A: Korean players are physically better than Japanese players. In particular, I think that power and speed are ahead of Japanese players. Japanese players are not tall on average and have a lot of skinny constitution, so I think that you have to excel in technique and judgment to perform well on the pitch.

Q: You are busy. Thank you. One last word please

A: I think there is a possibility to go to the top of the world if the strengths of Korean soccer and Japanese soccer are combined. For example, if the physicality and speed of Korean soccer and the technique and system of Japanese soccer are combined, I think Asian soccer will become even stronger. Aside from the political part and all parts, I think a lot that it would be nice if Korea and Japan could try something together in football.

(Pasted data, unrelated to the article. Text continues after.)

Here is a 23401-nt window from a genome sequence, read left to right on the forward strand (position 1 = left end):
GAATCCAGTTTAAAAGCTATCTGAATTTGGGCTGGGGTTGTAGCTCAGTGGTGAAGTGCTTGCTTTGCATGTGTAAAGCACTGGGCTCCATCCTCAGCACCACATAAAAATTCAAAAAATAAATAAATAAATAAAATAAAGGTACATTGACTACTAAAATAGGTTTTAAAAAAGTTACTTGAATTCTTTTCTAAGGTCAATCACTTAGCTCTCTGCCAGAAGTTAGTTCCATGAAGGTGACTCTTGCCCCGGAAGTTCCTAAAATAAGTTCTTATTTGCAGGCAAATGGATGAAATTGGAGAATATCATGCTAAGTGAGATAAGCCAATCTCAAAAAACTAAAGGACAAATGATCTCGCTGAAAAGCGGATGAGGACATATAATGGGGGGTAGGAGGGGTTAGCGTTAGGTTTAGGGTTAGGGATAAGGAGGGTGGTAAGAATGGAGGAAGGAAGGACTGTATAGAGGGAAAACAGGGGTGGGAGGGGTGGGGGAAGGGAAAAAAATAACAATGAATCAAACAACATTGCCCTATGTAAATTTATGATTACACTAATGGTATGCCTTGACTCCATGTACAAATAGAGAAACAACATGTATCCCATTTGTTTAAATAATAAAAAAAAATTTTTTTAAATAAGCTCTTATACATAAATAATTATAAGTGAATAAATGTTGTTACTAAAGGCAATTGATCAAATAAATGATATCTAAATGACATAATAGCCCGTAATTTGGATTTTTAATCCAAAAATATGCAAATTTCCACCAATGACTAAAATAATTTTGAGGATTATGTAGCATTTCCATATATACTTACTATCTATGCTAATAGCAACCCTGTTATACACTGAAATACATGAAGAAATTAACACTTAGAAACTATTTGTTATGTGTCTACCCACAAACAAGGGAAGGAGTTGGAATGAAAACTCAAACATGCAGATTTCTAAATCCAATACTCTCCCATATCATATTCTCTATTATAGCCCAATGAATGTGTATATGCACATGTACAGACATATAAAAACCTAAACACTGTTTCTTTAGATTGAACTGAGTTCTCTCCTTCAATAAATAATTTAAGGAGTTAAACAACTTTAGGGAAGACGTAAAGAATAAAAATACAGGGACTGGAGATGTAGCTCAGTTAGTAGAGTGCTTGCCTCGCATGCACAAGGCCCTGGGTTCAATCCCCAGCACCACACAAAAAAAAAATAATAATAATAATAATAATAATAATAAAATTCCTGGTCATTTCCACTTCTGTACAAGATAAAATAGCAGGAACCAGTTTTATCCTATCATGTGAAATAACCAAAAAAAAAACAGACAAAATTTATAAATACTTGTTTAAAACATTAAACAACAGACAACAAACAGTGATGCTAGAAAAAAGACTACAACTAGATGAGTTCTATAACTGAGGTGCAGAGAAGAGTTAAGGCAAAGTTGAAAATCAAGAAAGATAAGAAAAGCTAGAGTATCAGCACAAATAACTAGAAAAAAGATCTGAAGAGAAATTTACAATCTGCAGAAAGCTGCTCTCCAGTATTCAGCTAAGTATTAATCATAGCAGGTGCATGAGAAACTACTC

In the 1990s, Japanese soccer set a lofty goal of a “hundred-year vision” based on the everyday life of soccer and the expansion of its base. And as a result, Korean soccer and Japanese soccer show a clear gap in ‘quantity’. This year, the number of players registered with the Korea Football Association (KFA) is 97,991, including club members and futsal players, and the number of players registered with the Japan Football Association (JFA) reaches 818,000, 9 times that number.

There is also a large gap in the number of professional teams, the basis of elite soccer. The J-League has a total of 58 teams up to the 3rd Division, while the K-League has only 23 teams up to the 2nd Division.

The strengths of Korean soccer are clearly present.

However, in order for Korean soccer to go further and harder, it is necessary to install a system unique to Korean soccer, rather than aiming to go to the round of 16 right now. I want them to sense a crisis, find out what is lacking, and come up with specific countermeasures.